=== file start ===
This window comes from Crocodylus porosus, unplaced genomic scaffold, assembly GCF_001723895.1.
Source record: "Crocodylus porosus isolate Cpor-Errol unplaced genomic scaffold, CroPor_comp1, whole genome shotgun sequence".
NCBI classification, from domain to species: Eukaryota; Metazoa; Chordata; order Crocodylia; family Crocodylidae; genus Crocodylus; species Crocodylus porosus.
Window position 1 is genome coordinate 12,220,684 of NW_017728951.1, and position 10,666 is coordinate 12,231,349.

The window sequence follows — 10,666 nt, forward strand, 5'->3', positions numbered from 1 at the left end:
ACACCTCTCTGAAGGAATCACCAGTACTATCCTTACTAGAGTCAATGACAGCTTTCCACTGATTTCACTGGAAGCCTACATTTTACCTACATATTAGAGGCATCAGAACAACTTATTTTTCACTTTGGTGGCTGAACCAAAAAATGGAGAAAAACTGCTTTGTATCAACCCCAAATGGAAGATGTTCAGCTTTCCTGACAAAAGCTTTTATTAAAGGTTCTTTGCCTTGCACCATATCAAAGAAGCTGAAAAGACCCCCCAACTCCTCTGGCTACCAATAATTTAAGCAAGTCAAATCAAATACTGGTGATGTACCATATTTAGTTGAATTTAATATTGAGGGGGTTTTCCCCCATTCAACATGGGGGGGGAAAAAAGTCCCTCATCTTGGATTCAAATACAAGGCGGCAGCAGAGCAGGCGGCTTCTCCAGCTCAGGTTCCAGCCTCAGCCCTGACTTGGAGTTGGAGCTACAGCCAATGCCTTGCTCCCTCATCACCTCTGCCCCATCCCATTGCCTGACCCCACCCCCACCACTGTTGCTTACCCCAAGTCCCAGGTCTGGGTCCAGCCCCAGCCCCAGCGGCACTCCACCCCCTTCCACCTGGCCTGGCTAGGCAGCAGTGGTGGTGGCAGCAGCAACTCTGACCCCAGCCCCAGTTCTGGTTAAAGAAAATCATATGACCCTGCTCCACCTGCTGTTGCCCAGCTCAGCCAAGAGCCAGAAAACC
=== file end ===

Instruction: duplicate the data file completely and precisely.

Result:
This window comes from Crocodylus porosus, unplaced genomic scaffold, assembly GCF_001723895.1.
Source record: "Crocodylus porosus isolate Cpor-Errol unplaced genomic scaffold, CroPor_comp1, whole genome shotgun sequence".
NCBI classification, from domain to species: Eukaryota; Metazoa; Chordata; order Crocodylia; family Crocodylidae; genus Crocodylus; species Crocodylus porosus.
Window position 1 is genome coordinate 12,220,684 of NW_017728951.1, and position 10,666 is coordinate 12,231,349.

The window sequence follows — 10,666 nt, forward strand, 5'->3', positions numbered from 1 at the left end:
ACACCTCTCTGAAGGAATCACCAGTACTATCCTTACTAGAGTCAATGACAGCTTTCCACTGATTTCACTGGAAGCCTACATTTTACCTACATATTAGAGGCATCAGAACAACTTATTTTTCACTTTGGTGGCTGAACCAAAAAATGGAGAAAAACTGCTTTGTATCAACCCCAAATGGAAGATGTTCAGCTTTCCTGACAAAAGCTTTTATTAAAGGTTCTTTGCCTTGCACCATATCAAAGAAGCTGAAAAGACCCCCCAACTCCTCTGGCTACCAATAATTTAAGCAAGTCAAATCAAATACTGGTGATGTACCATATTTAGTTGAATTTAATATTGAGGGGGTTTTCCCCCATTCAACATGGGGGGGGAAAAAAGTCCCTCATCTTGGATTCAAATACAAGGCGGCAGCAGAGCAGGCGGCTTCTCCAGCTCAGGTTCCAGCCTCAGCCCTGACTTGGAGTTGGAGCTACAGCCAATGCCTTGCTCCCTCATCACCTCTGCCCCATCCCATTGCCTGACCCCACCCCCACCACTGTTGCTTACCCCAAGTCCCAGGTCTGGGTCCAGCCCCAGCCCCAGCGGCACTCCACCCCCTTCCACCTGGCCTGGCTAGGCAGCAGTGGTGGTGGCAGCAGCAACTCTGACCCCAGCCCCAGTTCTGGTTAAAGAAAATCATATGACCCTGCTCCACCTGCTGTTGCCCAGCTCAGCCAAGAGCCAGAAAACC